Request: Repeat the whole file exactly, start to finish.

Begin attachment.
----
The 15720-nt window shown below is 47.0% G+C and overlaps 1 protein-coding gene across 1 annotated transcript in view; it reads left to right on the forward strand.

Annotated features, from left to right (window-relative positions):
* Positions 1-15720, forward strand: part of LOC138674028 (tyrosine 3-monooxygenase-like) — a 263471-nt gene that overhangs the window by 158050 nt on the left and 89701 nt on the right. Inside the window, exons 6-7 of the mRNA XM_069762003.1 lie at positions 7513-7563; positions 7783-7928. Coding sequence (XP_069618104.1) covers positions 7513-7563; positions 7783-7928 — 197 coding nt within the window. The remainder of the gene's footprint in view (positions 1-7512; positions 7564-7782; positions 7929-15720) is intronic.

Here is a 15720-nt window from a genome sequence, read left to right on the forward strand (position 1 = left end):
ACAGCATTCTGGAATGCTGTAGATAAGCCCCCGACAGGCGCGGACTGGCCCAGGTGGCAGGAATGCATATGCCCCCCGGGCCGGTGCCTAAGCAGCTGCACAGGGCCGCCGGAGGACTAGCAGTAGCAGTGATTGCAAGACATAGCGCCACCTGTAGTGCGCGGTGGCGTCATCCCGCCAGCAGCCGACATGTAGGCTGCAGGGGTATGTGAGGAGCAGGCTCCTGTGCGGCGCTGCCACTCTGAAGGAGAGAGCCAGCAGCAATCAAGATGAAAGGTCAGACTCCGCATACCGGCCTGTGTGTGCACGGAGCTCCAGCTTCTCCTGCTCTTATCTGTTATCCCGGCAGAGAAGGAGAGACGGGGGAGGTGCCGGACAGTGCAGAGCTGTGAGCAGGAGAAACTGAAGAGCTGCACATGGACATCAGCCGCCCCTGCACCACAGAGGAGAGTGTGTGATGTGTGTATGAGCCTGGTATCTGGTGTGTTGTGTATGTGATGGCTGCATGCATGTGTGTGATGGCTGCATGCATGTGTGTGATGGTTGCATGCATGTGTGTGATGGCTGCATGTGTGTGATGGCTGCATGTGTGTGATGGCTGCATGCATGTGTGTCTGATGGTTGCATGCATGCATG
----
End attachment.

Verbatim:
The 15720-nt window shown below is 47.0% G+C and overlaps 1 protein-coding gene across 1 annotated transcript in view; it reads left to right on the forward strand.

Annotated features, from left to right (window-relative positions):
* Positions 1-15720, forward strand: part of LOC138674028 (tyrosine 3-monooxygenase-like) — a 263471-nt gene that overhangs the window by 158050 nt on the left and 89701 nt on the right. Inside the window, exons 6-7 of the mRNA XM_069762003.1 lie at positions 7513-7563; positions 7783-7928. Coding sequence (XP_069618104.1) covers positions 7513-7563; positions 7783-7928 — 197 coding nt within the window. The remainder of the gene's footprint in view (positions 1-7512; positions 7564-7782; positions 7929-15720) is intronic.

Here is a 15720-nt window from a genome sequence, read left to right on the forward strand (position 1 = left end):
ACAGCATTCTGGAATGCTGTAGATAAGCCCCCGACAGGCGCGGACTGGCCCAGGTGGCAGGAATGCATATGCCCCCCGGGCCGGTGCCTAAGCAGCTGCACAGGGCCGCCGGAGGACTAGCAGTAGCAGTGATTGCAAGACATAGCGCCACCTGTAGTGCGCGGTGGCGTCATCCCGCCAGCAGCCGACATGTAGGCTGCAGGGGTATGTGAGGAGCAGGCTCCTGTGCGGCGCTGCCACTCTGAAGGAGAGAGCCAGCAGCAATCAAGATGAAAGGTCAGACTCCGCATACCGGCCTGTGTGTGCACGGAGCTCCAGCTTCTCCTGCTCTTATCTGTTATCCCGGCAGAGAAGGAGAGACGGGGGAGGTGCCGGACAGTGCAGAGCTGTGAGCAGGAGAAACTGAAGAGCTGCACATGGACATCAGCCGCCCCTGCACCACAGAGGAGAGTGTGTGATGTGTGTATGAGCCTGGTATCTGGTGTGTTGTGTATGTGATGGCTGCATGCATGTGTGTGATGGCTGCATGCATGTGTGTGATGGTTGCATGCATGTGTGTGATGGCTGCATGTGTGTGATGGCTGCATGTGTGTGATGGCTGCATGCATGTGTGTCTGATGGTTGCATGCATGCATG